That said, I am really, really not complaining. In fact, it’s difficult to complain when the outside looks like a glorious winter holiday postcard,

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View of back garden from the bedroom door.

…and inside, there is a rack of dry firewood, and the cast iron fireplace (renovations spoiler!) that we have decided was one of the best renovation decisions we’ve made.

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It’s a new Jøtul F3 clean-burning stove, and it’s awesome. The stone wall was done by a local murare (brickmason) some 35 years ago when the house was built.

In short, I am well, the move went well, the renovations had cost overruns as is traditional, the cats are well, and it’s mind-bendingly beautiful out here. And with that in mind, I need to head to the kitchen and unpack a box or two. The chili flakes are out there, and they need to be found.

Provided I can tear my eyes from the window long enough to go do that.

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View from living-room balcony.

You can see how that’d be somewhat difficult.

5 thoughts on “Sun On The Snow: Moving Update

  1. I can sympathize. We get an average of 126″ (320cm) of snow every winter where I live, and shoveling snow gets to be a real drag after awhile. If this kind of snowfall is common where you live, you might want to invest in a good snow blower. And definitely a car port. I would kill for one.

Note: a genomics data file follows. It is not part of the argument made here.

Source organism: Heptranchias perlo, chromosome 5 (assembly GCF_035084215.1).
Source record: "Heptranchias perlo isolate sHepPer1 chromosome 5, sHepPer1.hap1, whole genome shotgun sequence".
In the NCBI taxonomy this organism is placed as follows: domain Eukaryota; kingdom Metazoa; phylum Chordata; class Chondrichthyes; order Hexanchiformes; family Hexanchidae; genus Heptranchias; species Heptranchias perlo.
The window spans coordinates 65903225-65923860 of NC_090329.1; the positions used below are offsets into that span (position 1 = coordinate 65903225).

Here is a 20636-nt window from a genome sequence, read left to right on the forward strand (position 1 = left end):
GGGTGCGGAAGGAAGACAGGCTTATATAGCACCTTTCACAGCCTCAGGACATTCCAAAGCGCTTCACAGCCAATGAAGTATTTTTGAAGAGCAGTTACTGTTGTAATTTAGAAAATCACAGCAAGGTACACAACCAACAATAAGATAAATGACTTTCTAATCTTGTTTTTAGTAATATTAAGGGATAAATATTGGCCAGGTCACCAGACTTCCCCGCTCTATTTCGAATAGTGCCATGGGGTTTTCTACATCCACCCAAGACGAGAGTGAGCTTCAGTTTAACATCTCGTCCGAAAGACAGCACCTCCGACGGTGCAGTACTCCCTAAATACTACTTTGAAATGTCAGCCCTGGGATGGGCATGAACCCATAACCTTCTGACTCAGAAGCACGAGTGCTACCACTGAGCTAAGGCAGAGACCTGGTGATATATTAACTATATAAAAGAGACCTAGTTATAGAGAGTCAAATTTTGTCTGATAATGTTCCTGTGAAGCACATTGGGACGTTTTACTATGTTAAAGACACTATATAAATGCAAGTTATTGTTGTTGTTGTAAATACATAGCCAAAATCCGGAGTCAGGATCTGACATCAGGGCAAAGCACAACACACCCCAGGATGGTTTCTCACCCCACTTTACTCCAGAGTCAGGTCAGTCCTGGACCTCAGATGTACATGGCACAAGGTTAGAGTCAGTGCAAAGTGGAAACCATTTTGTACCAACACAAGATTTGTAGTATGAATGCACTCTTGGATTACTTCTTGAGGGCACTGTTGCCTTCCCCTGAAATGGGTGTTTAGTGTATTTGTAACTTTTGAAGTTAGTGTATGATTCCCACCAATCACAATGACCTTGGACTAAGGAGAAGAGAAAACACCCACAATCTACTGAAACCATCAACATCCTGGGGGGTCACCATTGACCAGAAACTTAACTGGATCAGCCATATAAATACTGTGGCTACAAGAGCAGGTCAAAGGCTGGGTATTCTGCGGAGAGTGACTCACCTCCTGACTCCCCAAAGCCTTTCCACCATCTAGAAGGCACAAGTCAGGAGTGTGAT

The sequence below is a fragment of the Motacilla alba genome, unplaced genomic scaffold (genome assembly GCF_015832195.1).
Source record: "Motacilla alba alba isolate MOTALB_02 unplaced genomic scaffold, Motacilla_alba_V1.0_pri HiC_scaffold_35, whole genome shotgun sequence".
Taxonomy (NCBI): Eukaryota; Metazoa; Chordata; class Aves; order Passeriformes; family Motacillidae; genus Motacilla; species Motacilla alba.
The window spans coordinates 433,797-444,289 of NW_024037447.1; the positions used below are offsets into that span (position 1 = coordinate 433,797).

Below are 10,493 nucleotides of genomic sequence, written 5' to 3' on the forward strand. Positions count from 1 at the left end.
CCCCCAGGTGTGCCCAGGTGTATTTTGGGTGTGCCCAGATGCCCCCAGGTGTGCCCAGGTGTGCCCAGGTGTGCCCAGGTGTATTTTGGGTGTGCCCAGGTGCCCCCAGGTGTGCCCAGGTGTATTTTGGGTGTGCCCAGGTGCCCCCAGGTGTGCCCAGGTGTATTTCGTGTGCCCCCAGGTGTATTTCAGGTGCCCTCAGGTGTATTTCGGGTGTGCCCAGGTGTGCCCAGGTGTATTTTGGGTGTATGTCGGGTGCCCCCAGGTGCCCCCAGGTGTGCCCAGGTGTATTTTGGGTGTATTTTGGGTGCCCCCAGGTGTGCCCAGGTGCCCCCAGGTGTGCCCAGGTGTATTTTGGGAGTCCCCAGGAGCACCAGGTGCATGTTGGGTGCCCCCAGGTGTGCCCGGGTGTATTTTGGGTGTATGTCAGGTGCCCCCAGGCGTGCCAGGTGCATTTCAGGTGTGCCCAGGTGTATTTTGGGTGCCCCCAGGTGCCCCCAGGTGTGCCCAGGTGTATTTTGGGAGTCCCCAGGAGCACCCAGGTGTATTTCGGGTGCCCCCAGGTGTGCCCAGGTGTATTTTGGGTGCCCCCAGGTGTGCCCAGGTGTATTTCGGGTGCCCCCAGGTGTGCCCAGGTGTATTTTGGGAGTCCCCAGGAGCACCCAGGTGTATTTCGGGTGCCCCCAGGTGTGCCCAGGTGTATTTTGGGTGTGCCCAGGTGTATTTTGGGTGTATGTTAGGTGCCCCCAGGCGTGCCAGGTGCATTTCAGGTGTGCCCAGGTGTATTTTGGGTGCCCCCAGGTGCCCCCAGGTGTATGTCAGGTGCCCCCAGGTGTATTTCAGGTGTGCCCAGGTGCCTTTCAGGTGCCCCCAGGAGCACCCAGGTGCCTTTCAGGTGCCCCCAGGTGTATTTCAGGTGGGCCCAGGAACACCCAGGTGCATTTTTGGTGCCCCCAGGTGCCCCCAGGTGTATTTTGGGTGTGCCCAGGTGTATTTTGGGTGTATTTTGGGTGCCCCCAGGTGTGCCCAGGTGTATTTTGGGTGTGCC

1. Hah, so you know the pain in the diagonal abdominals that it is, then? I don’t actually know what the usual annual snowfall is, but the neighbors didn’t seem to think this was out of the ordinary, except for the fact that it fell “about 3 times what’s normal” in one day. We had been keeping up with shoveling the normal daily snowfall before, but this was challenging. Same neighbor (who is 75 and shovels his larger driveway like a pro with hand tools) mentioned that this sort of large-dump happens about every five years, so the jury on gasoline-powered snowblower is still out (but it’s an option and they are common here).

      Car port is definitely in the plans, but we would need a bit of earthworks done before we put it up (retaining wall and some driveway/parking area work, likely involving a large cement mixer). Next projects up are reflooring the balcony, fixing cladding, and painting of the house. And then we’ll see how much money we don’t have. ;)

      1. If you’re like me you’ll forget all about the snow when the first tulips pop up in the spring, then get an uneasy feeling around October, followed by an unending sense of dread by late November. But this frozen hell is what makes the coming of spring all the more joyous. I keep telling myself this.

      2. The funny thing is, we moved here from a far colder place with longer winters – the temperatures and darkness are mild in comparison to where we lived in Finland. But, the amount of snow, and also buying the house and having to shovel your own snow rather than waiting for the municipal plows to do it for you are new. As to tulips – I can’t wait! I planted a couple of dozen bulbs last fall, dug them well and deep, so I have some hopes for bright colors come spring, even if the garden doesn’t have any other bulbs (which I think it does, because I ran across some small ones when looking for a place to put the tulips in).

        Now I can’t wait to see what will come up in the garden come spring!